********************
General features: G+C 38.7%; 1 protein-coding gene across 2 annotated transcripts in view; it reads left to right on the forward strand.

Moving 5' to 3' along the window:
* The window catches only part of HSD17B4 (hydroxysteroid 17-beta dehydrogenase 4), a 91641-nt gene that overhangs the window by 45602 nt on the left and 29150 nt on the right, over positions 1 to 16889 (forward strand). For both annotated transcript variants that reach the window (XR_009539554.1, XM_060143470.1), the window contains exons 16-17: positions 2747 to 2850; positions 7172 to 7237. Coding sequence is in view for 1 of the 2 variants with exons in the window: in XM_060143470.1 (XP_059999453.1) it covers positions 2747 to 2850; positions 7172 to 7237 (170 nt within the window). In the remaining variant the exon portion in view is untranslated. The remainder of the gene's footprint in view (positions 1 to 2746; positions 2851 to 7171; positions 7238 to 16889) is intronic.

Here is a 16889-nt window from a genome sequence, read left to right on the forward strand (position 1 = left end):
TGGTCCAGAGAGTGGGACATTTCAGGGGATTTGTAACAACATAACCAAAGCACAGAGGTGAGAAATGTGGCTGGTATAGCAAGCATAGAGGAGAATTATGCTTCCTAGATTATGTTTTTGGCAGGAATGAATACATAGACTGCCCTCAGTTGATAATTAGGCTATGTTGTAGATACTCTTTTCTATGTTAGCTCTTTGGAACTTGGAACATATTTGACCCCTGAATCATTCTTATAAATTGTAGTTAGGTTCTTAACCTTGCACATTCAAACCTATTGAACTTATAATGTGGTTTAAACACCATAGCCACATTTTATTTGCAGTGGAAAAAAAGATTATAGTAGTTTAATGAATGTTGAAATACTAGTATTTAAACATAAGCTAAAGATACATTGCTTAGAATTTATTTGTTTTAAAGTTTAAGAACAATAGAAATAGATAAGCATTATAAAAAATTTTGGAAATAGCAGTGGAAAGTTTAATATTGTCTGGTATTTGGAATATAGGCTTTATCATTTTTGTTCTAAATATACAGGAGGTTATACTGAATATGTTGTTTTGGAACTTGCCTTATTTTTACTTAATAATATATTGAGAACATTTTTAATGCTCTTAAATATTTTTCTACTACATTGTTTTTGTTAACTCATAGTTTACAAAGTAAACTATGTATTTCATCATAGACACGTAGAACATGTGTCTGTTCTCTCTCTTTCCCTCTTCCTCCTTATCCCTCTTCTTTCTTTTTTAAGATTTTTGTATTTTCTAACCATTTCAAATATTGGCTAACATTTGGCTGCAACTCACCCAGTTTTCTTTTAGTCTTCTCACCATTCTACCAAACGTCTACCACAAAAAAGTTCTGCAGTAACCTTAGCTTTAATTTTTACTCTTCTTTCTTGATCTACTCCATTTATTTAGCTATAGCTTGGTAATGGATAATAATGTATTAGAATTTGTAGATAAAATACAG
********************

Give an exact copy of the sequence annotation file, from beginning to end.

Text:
General features: G+C 38.7%; 1 protein-coding gene across 2 annotated transcripts in view; it reads left to right on the forward strand.

Moving 5' to 3' along the window:
* The window catches only part of HSD17B4 (hydroxysteroid 17-beta dehydrogenase 4), a 91641-nt gene that overhangs the window by 45602 nt on the left and 29150 nt on the right, over positions 1 to 16889 (forward strand). For both annotated transcript variants that reach the window (XR_009539554.1, XM_060143470.1), the window contains exons 16-17: positions 2747 to 2850; positions 7172 to 7237. Coding sequence is in view for 1 of the 2 variants with exons in the window: in XM_060143470.1 (XP_059999453.1) it covers positions 2747 to 2850; positions 7172 to 7237 (170 nt within the window). In the remaining variant the exon portion in view is untranslated. The remainder of the gene's footprint in view (positions 1 to 2746; positions 2851 to 7171; positions 7238 to 16889) is intronic.

Here is a 16889-nt window from a genome sequence, read left to right on the forward strand (position 1 = left end):
TGGTCCAGAGAGTGGGACATTTCAGGGGATTTGTAACAACATAACCAAAGCACAGAGGTGAGAAATGTGGCTGGTATAGCAAGCATAGAGGAGAATTATGCTTCCTAGATTATGTTTTTGGCAGGAATGAATACATAGACTGCCCTCAGTTGATAATTAGGCTATGTTGTAGATACTCTTTTCTATGTTAGCTCTTTGGAACTTGGAACATATTTGACCCCTGAATCATTCTTATAAATTGTAGTTAGGTTCTTAACCTTGCACATTCAAACCTATTGAACTTATAATGTGGTTTAAACACCATAGCCACATTTTATTTGCAGTGGAAAAAAAGATTATAGTAGTTTAATGAATGTTGAAATACTAGTATTTAAACATAAGCTAAAGATACATTGCTTAGAATTTATTTGTTTTAAAGTTTAAGAACAATAGAAATAGATAAGCATTATAAAAAATTTTGGAAATAGCAGTGGAAAGTTTAATATTGTCTGGTATTTGGAATATAGGCTTTATCATTTTTGTTCTAAATATACAGGAGGTTATACTGAATATGTTGTTTTGGAACTTGCCTTATTTTTACTTAATAATATATTGAGAACATTTTTAATGCTCTTAAATATTTTTCTACTACATTGTTTTTGTTAACTCATAGTTTACAAAGTAAACTATGTATTTCATCATAGACACGTAGAACATGTGTCTGTTCTCTCTCTTTCCCTCTTCCTCCTTATCCCTCTTCTTTCTTTTTTAAGATTTTTGTATTTTCTAACCATTTCAAATATTGGCTAACATTTGGCTGCAACTCACCCAGTTTTCTTTTAGTCTTCTCACCATTCTACCAAACGTCTACCACAAAAAAGTTCTGCAGTAACCTTAGCTTTAATTTTTACTCTTCTTTCTTGATCTACTCCATTTATTTAGCTATAGCTTGGTAATGGATAATAATGTATTAGAATTTGTAGATAAAATACAG